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2013-25279

  • Federal Register, Volume 78 Issue 208 (Monday, October 28, 2013)[Federal Register Volume 78, Number 208 (Monday, October 28, 2013)]

    [Rules and Regulations]

    [Pages 64173-64175]

    From the Federal Register Online via the Government Printing Office [www.gpo.gov]

    [FR Doc No: 2013-25279]

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    COMMODITY FUTURES TRADING COMMISSION

    17 CFR Part 23

    RIN 3038-AE00

    Swap Dealers and Major Swap Participants; Clerical or Ministerial

    Employees

    AGENCY: Commodity Futures Trading Commission.

    ACTION: Final rule.

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    SUMMARY: The Commodity Futures Trading Commission is adopting an

    amendment to its regulations to clarify certain responsibilities of a

    swap dealer or major swap participant regarding its employees who

    solicit, accept or effect swaps in a clerical or ministerial capacity.

    DATES: Effective November 27, 2013.

    FOR FURTHER INFORMATION CONTACT: Christopher W. Cummings, Special

    Counsel, or Barbara S. Gold, Associate Director, Division of Swap

    Dealer and Intermediary Oversight, Commodity Futures Trading

    Commission, 1155 21st Street NW., Washington, DC 20581. Telephone

    number: (202) 418-6700 and electronic mail: ccummings@cftc.gov or

    bgold@cftc.gov.

    SUPPLEMENTARY INFORMATION:

    I. Introduction

    A. Background

    The Dodd-Frank Wall Street Reform and Consumer Protection Act

    (Dodd-Frank Act) \1\ was signed into law July 21, 2010. The Dodd-Frank

    Act amended the Commodity Exchange Act (CEA or Act) \2\ to require the

    registration of swap dealers (SDs) and major swap participants (MSPs),

    and to establish a comprehensive new regulatory framework for swaps.

    One such amendment was new CEA section 4s(b)(6), which states that

    except to the extent otherwise specifically provided by rule,

    regulation, or order, it shall be unlawful for a swap dealer or a major

    swap participant to permit any person associated with a swap dealer or

    a major swap participant who is subject to a statutory disqualification

    to effect or be involved in effecting swaps on behalf of the swap

    dealer or major swap participant, if the swap dealer or major swap

    participant knew, or in the exercise of reasonable care should have

    known, of the statutory disqualification (``Prohibition'').

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    \1\ See Dodd-Frank Wall Street Reform and Consumer Protection

    Act, Public Law 111-203, 124 Stat. 1376 (2010). The text of the

    Dodd-Frank Act can be accessed through the Commission's Web site,

    http://www.cftc.gov.

    \2\ 7 U.S.C. 1 et seq. The CEA also can be accessed through the

    Commission's Web site.

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    A related amendment that the Dodd-Frank Act made was to add a

    definition of ``associated person of a swap dealer or major swap

    participant'' in new CEA section 1a(4), which provides that the term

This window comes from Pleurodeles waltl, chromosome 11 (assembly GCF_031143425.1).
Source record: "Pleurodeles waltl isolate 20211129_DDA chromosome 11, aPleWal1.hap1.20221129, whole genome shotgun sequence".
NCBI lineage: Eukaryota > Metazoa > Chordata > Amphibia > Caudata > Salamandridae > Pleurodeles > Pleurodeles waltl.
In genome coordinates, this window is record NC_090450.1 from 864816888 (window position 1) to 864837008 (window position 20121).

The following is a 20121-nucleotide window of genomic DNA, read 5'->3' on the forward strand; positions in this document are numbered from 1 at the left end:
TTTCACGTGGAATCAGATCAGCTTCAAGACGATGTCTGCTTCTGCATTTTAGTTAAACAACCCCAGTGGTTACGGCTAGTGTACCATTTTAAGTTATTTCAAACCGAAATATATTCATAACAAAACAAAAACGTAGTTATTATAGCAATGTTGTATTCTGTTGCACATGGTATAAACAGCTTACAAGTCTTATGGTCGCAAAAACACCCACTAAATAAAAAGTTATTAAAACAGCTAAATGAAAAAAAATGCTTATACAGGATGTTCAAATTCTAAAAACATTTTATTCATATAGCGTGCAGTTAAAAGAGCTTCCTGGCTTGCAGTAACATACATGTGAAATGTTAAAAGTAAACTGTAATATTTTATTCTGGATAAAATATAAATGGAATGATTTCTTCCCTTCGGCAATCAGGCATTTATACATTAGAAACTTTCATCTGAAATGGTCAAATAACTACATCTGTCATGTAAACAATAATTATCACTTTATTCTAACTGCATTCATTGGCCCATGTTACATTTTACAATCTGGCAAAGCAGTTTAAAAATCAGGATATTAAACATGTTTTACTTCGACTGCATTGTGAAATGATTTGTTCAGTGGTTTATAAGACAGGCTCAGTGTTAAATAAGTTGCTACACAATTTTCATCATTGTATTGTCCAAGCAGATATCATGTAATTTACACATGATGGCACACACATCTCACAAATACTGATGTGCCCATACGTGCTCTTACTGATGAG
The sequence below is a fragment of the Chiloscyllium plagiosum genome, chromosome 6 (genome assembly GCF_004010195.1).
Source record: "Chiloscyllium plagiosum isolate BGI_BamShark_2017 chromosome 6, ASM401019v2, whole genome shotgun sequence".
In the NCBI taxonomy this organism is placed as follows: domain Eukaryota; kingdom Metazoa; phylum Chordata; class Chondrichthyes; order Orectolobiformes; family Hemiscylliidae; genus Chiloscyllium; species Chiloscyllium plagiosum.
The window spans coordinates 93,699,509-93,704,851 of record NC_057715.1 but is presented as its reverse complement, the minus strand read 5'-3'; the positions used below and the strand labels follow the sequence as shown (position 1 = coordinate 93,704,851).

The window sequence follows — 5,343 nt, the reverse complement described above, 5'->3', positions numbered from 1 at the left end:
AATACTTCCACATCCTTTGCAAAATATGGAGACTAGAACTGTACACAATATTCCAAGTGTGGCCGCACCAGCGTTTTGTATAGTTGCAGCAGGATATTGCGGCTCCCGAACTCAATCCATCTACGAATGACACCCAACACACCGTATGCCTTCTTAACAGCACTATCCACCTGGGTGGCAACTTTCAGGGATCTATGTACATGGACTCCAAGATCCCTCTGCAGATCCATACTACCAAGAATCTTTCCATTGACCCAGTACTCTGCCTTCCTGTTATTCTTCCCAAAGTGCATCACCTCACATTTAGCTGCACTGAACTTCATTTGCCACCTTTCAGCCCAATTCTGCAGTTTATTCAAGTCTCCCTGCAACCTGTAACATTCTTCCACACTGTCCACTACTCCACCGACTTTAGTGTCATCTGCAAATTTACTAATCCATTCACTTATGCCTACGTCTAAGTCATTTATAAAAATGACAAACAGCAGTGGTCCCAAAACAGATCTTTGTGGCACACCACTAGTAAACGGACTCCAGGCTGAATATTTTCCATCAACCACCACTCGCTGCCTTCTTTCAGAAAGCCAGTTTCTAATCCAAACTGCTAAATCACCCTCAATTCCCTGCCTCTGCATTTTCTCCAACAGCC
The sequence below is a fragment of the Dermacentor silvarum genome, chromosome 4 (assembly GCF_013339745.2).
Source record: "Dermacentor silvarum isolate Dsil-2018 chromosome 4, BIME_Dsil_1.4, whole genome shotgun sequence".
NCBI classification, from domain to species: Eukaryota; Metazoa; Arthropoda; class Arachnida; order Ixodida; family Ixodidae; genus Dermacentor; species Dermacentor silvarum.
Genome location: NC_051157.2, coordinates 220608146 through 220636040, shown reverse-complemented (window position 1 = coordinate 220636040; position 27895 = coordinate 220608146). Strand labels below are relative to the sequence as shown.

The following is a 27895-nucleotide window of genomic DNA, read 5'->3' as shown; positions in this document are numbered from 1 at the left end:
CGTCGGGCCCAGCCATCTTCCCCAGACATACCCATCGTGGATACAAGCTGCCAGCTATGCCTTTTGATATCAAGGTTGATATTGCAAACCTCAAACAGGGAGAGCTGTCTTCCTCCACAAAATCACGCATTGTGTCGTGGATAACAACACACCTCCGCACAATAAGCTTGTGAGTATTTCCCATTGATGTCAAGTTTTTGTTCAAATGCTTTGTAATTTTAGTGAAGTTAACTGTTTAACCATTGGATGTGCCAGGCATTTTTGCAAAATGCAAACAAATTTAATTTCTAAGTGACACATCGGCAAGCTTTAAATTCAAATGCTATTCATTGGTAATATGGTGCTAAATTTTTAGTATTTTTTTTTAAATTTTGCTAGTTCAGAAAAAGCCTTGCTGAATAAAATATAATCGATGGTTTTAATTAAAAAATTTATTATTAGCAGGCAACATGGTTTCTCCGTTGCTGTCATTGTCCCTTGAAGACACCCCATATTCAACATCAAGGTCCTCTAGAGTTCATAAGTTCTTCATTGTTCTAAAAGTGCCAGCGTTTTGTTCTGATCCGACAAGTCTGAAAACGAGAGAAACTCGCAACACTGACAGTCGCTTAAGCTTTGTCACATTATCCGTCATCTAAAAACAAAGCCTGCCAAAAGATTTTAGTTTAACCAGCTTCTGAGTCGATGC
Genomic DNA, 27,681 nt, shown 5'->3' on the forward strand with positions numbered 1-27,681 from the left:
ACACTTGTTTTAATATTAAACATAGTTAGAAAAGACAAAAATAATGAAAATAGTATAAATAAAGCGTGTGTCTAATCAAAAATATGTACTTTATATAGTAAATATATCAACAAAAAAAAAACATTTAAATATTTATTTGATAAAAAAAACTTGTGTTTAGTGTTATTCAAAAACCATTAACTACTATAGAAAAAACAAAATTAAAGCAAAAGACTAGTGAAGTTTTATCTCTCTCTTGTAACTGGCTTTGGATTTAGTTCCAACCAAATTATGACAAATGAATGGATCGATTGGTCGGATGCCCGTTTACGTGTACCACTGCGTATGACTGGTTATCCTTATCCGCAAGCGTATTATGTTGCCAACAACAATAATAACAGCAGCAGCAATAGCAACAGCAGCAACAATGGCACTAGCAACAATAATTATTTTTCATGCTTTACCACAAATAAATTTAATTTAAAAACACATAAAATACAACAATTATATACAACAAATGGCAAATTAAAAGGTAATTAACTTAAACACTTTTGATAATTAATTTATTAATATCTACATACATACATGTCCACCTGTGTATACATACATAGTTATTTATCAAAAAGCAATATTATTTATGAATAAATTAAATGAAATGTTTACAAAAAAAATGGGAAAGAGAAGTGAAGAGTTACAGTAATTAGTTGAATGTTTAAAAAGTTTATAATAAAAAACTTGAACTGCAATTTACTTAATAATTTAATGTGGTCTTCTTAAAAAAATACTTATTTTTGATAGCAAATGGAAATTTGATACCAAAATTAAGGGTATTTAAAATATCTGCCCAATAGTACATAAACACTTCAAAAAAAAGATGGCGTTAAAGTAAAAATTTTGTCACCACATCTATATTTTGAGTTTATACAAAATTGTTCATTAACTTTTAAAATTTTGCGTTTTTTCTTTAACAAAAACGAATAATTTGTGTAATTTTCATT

``associated person of a swap dealer or major swap participant'' means

    a person who is associated with a swap dealer or major swap participant

    as a partner, officer, employee, or agent

    [[Page 64174]]

    (or any person occupying a similar status or performing similar

    functions), in any capacity that involves: (i) The solicitation or

    acceptance of swaps; or (ii) the supervision of any person or persons

    so engaged. The definition contains an exclusion, however, stating that

    other than for purposes of CEA section 4s(b)(6), the term ``associated

    person of a swap dealer or major swap participant'' does not include

    any person associated with a swap dealer or major swap participant the

    functions of which are solely clerical or ministerial.

    Thus, except to the extent that the Commodity Futures Trading

    Commission (Commission or CFTC) specifically provided by rule,

    regulation, or order, an SD or MSP would be subject to the prohibition

    against permitting a person associated with the SD or MSP (including a

    person employed in a clerical or ministerial capacity) to effect or be

    involved in effecting swaps if the associated person were subject to a

    statutory disqualification.

    On January 19, 2012, the Commission published in the Federal

    Register regulations that provide for the registration of SDs and

    MSPs.\3\ Among these new regulations were Regulation 1.3(aa)(6),\4\

    which amended the existing definition of ``associated person'' in the

    Commission's regulations to include associated persons of SDs and MSPs,

    and Regulation 23.22, which incorporated the prohibition set forth in

    CEA section 4s(b)(6). With respect to SDs or MSPs, Regulation

    1.3(aa)(6) provides that the term ``associated person'' means any

    natural person who is associated with an SD or MSP as a partner,

    officer, employee, agent (or any natural person occupying a similar

    status or performing similar functions), in any capacity that involves

    the solicitation or acceptance of swaps (other than in a clerical or

    ministerial capacity); or the supervision of any person or persons so